I was somewhat curious about the audience mix as well about whether the larger percentage was from academic community or the commercial community. A quick show of hands revealed that the commercial users were well represented, roughly in the same numbers as the academic/research users. After the talk, i did speak to a couple of people during the coffee/lunch breaks and met a variety of people. Here are some folks i remember: A sysadmin at an European Oil company interested in using Grid Engine for optimizing/minimizing application license for a commercial software he uses for geological data analysis, a IT manager for a Medical Software startup based in San Francisco who was interested in Open Source software as a way to minimize costs, a deployment architect for a IT consultancy company who was interested in geographical data replication and content based routing of incoming jobs, a lab manager from an ivy league university who wanted to figure out an easy way for his students to be effective at managing his compute lab environment, a IT admin for a storage manufacturer who was interested in learning about techniques for efficient monitoring of workloads.

For the demo next day, i had Sun Grid Engine configured as a HA server across two zones on my laptop. I was able to demo the very quick restart of the Grid Engine qmaster and scheduler daemons. People seemed to be somewhat interested to learn as to how that is happening, which led me to explain how Solaris Contracts are used by the process monitoring implementation in OHAC, which leads to quick detection and recovery from application failures. Most people were simply interested in chatting about the general concept of clusters itself and discussing their own "Grid and Cluster" scenarios.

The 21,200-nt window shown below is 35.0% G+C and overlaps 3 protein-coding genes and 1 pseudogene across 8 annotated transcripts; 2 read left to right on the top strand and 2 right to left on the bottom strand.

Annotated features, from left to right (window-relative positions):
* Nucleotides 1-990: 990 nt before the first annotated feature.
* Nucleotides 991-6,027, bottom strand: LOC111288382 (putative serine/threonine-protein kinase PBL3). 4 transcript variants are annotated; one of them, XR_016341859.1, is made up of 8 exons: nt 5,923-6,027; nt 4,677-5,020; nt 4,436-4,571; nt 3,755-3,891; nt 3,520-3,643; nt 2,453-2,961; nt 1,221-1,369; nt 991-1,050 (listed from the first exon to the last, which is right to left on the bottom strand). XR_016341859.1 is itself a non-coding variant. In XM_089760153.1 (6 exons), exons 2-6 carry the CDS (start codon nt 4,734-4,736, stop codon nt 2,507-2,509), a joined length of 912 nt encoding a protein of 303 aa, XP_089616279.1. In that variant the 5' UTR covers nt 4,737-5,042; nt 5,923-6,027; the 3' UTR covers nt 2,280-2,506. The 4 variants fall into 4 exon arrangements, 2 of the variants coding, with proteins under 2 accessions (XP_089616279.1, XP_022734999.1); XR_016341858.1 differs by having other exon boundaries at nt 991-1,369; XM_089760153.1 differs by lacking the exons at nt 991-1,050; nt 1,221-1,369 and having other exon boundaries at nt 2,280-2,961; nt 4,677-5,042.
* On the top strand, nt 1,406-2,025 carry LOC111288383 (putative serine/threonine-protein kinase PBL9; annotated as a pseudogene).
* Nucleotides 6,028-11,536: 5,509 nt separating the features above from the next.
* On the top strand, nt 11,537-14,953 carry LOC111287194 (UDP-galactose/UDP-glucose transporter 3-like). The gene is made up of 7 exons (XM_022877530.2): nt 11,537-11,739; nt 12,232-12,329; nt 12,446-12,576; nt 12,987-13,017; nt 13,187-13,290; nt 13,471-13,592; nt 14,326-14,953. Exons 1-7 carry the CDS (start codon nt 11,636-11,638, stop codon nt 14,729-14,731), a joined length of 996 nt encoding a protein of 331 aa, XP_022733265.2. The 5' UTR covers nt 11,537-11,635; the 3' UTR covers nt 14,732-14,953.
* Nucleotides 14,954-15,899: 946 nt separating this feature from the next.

I you are interested in the actual slides i used for the talk, you can check them out here . If you missed this conference, you would have an opportunity to learn more about Open HA Cluster and OpenSolaris at the upcoming LinuxTag conference in Berlin, Germany from May 28th till 31th of May 2008.

The picture at the top is taken during a coffee break in the conference. Check out this link for other photos i took at the conference. Also, Deirdré Straughan made a video of my talk, complete with neat fading in and out of the presentation slides. Click in the embedded window below to watch the presentation in flash.

If you'd like, you can watch the video in iPod format and watch it on your video iPod . Beware that the file is rather big though.

This conference was a nice experience for me to talk to lot of people and make them aware of Open HA Cluster , and also learn about what is going on in other Open Source communities such as Grid. Hope you found some of the things in this blog useful and interesting.

Ashutosh Tripathi
Solaris Cluster Engineering

Two Million Lines of Code

One year ago, we announced that we would open source the entire Solaris Cluster product suite. Today, we are delivering on that promise six months ahead of schedule by releasing over two million lines of source code for the Solaris Cluster framework!

Read the official press release and listen to a podcast with Meenakshi Kaul-Basu, Director of Availability Products at Sun.

This third, and final, source code release follows the initial open sourcing of the Solaris Cluster agents in June, 2007 and Solaris Cluster Geographic Edition in December, 2007. As with the previous releases, the source code is available under the Common Development and Distribution License (CDDL) under the auspices of the HA Clusters community group on

The open source version of Solaris Cluster is called Open High Availability Cluster. Although some encumbered parts of Solaris Cluster have not been open sourced, with this release, you can now build a fully functional HA Cluster purely from source.

In addition to the source code for the product itself, Open HA Cluster includes source for the Sun Cluster Automated Test Environment (SCATE), man pages, and globalization.

Consider getting involved in the HA Clusters community group:

Nick Solter, Open HA Cluster tech lead and HA Clusters community group facilitator


Oracle Solaris Cluster Engineering Blog